14. I look at the list of people who’ve purchased art from me and feel grateful. I’m especially grateful to the ones who have bought more than one piece. Sometimes after a rejection, I email some of them to thank them again for their interest in, and support of, my work.

  15. Thank you ! I so look forward to your videos. You are very generous in sharing your knowledge and experience.

    I find that the best way to overcome rejection is to move on quickly to apply to the next gallery. In other words, jump right back on the horse you’ve failed off. I always thank a gallery who is considerate enough to actually email me a rejection. I’ve found that many don’t bother—that says something about them. Thanks again!

  16. I just wanted to share a rejection story. This rejection wasn’t from a gallery or a client it was from a college. I was 15 and my dream was to go to Art College to study fine art, and then go on to University hopefully in London. I went for the entry interview and was told that my work wasn’t good enough, and that a night course would probably suit me better. Heart broken I left the college and ended up getting a full time job in an Accounts office. It took me 10 years to finial pluck up the courage to study Art again. I took an evening A-Level course and gained a B, and since then have sold a few pieces work. That rejection had such a strong hold on me for years, and stopped me doing the one thing that I love. My life without creativity was dull, boring and frustrating. I am now creating art work around my full time job, and who knows maybe one day I will achieve my child hood dream, and become the professional artist that I always wanted to be.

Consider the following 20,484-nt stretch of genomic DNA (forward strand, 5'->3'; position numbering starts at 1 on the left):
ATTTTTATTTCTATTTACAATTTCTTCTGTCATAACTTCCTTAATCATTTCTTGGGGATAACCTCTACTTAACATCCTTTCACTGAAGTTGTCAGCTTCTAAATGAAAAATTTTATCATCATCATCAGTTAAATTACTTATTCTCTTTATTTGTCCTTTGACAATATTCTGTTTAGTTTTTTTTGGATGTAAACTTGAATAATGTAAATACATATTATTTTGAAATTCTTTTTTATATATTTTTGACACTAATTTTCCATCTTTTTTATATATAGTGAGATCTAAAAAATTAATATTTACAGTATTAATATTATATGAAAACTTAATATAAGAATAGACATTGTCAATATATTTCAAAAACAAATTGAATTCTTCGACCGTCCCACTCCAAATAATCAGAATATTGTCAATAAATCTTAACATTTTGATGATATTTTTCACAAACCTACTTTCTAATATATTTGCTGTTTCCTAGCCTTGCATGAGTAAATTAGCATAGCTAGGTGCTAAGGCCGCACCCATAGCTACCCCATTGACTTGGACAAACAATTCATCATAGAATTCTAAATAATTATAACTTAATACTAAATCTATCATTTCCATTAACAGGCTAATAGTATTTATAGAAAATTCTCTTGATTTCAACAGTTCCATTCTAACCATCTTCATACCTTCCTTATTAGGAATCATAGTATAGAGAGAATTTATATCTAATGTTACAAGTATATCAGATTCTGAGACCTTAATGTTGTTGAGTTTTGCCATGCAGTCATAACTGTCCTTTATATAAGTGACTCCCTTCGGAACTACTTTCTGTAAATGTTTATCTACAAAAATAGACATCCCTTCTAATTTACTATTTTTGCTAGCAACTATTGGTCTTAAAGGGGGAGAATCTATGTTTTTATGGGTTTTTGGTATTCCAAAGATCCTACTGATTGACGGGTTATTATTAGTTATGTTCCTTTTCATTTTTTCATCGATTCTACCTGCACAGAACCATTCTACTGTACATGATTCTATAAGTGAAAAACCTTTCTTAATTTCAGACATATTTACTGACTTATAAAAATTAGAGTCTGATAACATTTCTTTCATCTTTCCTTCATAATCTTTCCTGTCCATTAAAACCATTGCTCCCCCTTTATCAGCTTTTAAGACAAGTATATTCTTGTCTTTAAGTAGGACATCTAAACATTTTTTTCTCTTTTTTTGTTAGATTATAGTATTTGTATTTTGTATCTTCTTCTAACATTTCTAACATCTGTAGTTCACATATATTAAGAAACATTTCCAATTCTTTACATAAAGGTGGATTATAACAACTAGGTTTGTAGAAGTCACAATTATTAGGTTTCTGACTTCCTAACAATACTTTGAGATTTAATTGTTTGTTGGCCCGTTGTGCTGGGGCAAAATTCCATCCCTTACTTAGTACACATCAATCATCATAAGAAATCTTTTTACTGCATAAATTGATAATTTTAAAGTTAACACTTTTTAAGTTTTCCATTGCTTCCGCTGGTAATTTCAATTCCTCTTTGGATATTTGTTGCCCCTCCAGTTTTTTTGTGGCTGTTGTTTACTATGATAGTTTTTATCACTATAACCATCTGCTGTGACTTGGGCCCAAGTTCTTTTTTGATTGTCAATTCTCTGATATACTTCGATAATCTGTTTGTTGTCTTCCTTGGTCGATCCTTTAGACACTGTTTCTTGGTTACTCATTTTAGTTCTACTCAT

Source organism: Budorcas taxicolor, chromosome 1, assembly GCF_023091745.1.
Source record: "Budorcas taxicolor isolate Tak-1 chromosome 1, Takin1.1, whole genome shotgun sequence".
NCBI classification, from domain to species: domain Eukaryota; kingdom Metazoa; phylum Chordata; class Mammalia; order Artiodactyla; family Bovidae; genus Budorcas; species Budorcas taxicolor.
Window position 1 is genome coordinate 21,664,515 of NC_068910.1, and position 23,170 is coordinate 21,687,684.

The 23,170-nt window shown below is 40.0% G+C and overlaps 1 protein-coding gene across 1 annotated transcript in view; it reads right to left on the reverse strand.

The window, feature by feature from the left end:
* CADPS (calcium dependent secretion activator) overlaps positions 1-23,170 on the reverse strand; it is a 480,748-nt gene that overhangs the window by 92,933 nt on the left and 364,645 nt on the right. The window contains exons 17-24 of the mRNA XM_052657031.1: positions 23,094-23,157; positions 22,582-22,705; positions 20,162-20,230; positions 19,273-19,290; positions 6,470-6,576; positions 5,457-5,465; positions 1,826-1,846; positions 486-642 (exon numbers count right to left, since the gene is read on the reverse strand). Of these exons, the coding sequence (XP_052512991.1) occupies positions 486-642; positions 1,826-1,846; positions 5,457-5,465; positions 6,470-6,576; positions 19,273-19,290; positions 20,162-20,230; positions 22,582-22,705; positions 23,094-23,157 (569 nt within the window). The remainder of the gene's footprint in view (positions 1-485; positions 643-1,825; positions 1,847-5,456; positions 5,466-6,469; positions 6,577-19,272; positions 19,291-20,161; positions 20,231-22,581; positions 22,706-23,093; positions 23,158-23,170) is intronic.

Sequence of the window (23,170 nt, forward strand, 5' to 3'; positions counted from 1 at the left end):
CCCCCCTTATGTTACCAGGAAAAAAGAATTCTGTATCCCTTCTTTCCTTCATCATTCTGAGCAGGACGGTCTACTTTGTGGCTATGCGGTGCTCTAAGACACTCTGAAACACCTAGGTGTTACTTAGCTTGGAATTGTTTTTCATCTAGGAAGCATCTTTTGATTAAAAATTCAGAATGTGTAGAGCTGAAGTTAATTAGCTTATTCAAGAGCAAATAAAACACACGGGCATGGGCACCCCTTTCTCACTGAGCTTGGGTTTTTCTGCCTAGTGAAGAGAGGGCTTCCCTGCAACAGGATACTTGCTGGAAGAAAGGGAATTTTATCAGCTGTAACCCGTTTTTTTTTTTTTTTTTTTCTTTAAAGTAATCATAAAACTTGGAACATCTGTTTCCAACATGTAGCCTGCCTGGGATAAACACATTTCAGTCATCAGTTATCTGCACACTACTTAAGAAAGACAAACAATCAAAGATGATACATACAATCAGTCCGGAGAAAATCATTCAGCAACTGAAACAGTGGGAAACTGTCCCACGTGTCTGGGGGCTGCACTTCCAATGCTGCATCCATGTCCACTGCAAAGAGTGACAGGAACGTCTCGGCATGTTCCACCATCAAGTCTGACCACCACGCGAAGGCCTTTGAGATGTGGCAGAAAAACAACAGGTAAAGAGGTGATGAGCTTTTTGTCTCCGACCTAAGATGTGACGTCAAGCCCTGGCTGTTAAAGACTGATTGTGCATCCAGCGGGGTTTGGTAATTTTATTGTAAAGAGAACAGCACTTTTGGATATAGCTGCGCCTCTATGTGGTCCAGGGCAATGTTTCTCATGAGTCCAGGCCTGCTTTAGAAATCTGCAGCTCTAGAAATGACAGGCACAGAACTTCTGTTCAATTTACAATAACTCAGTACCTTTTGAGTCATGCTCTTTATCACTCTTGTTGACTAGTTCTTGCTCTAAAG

17. I know that my work is good and presentable but I still find rejections are plentiful. I read about some writer who got rejected from many publishers and was odd because he had sent them some of his best. He thought that maybe publishers were not even reading his manuscripts, or were fearful to take on an unknown somebody even if that certain somebody had a masterful book. So he thought of a great idea to put this to a test. He copied Charse Dicken’s book “Great Expectations” and sent it in with his name as the author. As you may of guessed, all three well known publishers that he sent it to rejected the work. They had not bothered to read the book or if they did they did not know of the great book.

  18. I can’t overstate how right you are about finding artist friends. The chance to celebrate each other’s successes and encourage each other when rejection comes is much better than retreating alone to your studio.

    And of course, if you don’t try — failure is assured.